"""flowing over the top of the wing flows faster than air flowing underneath, which generates lift."
I do wish people would stop saying this. Aeroplanes, especially fighter jets, can fly upside down."
That is literally what happens, what doesn't happen is the production of a big enough pressure differential to lift the airframe. What actually happens* is that the air over the top flows faster than the air underneath and gets to the rear of the wing first, this then causes a downward flow of air at the trailing edge the mass of which is the same or greater than that of the aircraft causing an equal and opposite reaction and hence lift. Flip upside down and the same thing happens just with a equal** or lesser level of efficiency due to the shape of the wing.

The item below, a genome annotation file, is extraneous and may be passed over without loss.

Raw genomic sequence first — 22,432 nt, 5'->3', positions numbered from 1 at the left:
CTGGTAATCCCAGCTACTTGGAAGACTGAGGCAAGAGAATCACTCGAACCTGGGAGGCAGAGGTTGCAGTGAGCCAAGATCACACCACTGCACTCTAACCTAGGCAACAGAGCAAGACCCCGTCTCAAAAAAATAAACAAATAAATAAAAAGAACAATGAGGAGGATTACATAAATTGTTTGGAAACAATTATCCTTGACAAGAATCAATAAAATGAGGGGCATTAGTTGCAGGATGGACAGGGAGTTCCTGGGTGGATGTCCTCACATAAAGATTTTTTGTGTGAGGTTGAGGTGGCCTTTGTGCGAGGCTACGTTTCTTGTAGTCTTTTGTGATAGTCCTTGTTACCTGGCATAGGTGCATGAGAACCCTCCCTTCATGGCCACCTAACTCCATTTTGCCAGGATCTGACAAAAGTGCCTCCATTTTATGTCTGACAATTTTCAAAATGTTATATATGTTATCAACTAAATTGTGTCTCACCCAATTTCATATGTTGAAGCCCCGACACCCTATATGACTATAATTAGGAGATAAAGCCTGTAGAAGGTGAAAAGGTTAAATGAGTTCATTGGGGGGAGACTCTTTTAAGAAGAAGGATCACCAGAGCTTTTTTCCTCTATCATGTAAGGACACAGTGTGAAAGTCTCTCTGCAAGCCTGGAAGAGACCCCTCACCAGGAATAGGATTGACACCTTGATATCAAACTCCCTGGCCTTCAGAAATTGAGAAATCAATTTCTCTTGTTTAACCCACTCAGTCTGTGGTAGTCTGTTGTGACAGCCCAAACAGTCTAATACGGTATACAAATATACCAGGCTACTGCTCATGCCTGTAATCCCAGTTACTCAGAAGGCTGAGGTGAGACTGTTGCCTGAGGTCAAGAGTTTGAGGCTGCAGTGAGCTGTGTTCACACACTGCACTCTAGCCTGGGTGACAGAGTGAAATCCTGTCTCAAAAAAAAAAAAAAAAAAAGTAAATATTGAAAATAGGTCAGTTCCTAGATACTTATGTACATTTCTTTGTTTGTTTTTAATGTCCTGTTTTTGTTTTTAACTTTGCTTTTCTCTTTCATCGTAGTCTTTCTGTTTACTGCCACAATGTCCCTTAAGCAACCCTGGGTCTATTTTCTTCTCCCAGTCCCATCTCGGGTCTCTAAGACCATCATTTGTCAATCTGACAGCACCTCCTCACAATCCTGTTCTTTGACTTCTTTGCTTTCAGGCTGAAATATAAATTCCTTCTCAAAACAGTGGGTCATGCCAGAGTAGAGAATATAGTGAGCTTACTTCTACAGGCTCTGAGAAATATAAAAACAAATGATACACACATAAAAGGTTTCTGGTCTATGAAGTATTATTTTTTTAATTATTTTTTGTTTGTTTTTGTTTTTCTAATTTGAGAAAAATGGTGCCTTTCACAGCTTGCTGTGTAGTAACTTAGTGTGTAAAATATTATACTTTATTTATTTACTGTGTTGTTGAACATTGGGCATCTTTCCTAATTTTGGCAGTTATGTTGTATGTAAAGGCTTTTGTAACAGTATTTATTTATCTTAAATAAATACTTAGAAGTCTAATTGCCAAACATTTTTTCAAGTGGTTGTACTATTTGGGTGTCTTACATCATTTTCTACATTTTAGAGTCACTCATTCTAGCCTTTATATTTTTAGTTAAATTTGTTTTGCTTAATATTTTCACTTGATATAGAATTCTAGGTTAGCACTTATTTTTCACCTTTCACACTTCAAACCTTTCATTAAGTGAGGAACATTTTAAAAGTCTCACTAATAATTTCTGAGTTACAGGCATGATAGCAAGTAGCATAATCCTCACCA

*According to NASA, most pilot's licence exams still require the wrong answer.
**Assuming a symmetrical aerofoil.